Sport Management

Follow your passion for Sports

Loras College Sport Management majors will be exposed to a rigorous and current curriculum in an environment that fosters the College’s Catholic identity and a respect for human dignity.

Students accepted into the program via an arduous application process are led through interaction with faculty and sport business professionals, and engage in practical experiential learning opportunities including pre-professional field experience.

The curriculum, dedicated faculty and experiential learning enable students to develop content knowledge, professional dispositions, ethical-decision making, reflective thinking and written and oral communication skills. These proficiencies will carry them forward as they prepare to be agents of change in the sport business industry through graduate studies, professional opportunities and their personal lives while studying in a nationally recognized program that aspires to be the best offered at any liberal arts institution in the Midwest.

The sport management program networks with sports business professionals across the nation through regional and national conferences, and through course-related academic trips to regional metropolitan areas. Sport management students have earned national accolades in case study competitions.

Additional Information
Major Requirements

Division of Business & Economics
Karen Sturm, C.P.A., Chair

Please Note:
Students must get PRIOR written permission to transfer in credit once they have matriculated at Loras. Students wishing to take a summer school class on another campus must get written permission from the Chair BEFORE taking the class. If a student has taken courses on other campuses and then transfers to Loras the Division chairperson may make a determination of those transfer credits.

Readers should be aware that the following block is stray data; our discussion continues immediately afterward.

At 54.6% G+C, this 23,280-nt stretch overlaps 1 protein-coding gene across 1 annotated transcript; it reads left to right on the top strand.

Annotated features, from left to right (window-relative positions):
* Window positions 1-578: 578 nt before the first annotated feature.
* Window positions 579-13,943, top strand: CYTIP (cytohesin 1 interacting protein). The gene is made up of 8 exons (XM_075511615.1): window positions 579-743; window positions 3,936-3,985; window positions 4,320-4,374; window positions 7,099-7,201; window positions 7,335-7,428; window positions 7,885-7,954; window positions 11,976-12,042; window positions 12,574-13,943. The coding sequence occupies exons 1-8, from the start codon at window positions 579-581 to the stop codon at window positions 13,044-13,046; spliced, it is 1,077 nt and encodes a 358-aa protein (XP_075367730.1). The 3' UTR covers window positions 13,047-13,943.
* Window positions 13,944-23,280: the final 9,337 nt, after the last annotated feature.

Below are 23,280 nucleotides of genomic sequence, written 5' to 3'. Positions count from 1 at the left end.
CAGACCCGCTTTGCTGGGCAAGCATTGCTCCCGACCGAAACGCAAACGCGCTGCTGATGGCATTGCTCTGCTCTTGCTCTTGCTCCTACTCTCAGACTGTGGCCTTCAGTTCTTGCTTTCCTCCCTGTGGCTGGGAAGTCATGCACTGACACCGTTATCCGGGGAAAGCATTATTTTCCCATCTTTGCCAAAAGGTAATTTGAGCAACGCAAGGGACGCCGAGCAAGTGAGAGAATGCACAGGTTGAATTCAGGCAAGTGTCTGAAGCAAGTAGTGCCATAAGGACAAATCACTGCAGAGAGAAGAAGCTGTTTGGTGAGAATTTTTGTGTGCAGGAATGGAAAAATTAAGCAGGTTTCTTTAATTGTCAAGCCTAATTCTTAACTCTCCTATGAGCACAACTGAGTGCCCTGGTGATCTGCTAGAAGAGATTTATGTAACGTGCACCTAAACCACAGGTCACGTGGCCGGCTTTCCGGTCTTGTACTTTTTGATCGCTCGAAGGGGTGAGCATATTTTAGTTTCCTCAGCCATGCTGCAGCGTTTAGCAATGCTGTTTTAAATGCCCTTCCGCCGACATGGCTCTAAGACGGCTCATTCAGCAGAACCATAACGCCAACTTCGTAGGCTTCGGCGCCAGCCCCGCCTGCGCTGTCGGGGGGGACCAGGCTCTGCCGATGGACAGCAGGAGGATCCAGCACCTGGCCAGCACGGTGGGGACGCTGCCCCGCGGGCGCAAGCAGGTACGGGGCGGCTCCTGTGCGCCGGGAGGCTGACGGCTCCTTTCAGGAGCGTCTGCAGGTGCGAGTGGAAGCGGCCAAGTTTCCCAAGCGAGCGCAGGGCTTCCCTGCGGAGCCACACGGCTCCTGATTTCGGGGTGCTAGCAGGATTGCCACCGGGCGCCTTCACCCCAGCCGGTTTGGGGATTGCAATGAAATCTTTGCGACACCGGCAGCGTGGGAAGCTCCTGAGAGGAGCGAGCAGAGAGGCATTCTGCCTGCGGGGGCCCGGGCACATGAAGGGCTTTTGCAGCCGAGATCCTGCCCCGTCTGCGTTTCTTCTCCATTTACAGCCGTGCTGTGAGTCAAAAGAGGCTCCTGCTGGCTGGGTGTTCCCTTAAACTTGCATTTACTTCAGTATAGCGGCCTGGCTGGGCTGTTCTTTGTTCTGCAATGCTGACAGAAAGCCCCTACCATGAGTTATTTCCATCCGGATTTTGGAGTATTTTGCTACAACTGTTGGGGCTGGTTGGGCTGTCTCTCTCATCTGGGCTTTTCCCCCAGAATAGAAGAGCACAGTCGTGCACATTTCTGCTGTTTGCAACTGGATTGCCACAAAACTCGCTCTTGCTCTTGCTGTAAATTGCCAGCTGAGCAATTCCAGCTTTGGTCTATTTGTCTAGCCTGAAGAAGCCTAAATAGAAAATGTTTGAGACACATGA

Students should complete their major’s math requirement (L.MAT-115 or higher) by the end of their sophomore year. Since students who are double majoring within the Business & Economics Division will not be taking L.BUS-490 more than once, they need to complete an additional upper level course in either major to replace the second seminar course when applicable. Sport Management majors who double major in another Business & Economics division’s major should note that other majors may have different math requirements.

Requirements for the major in Sport Management (B.A.):
A student must be accepted into the major via an application and interview process and a student must earn a C or higher in all SMG-prefix courses to graduate.

Req Course Cr’s
1 L.MAT-115+: Statistics-FM or higher 4
2 L.ACC-227: Managerial Accounting 3
3 L.BUS-230: Principles of Management 3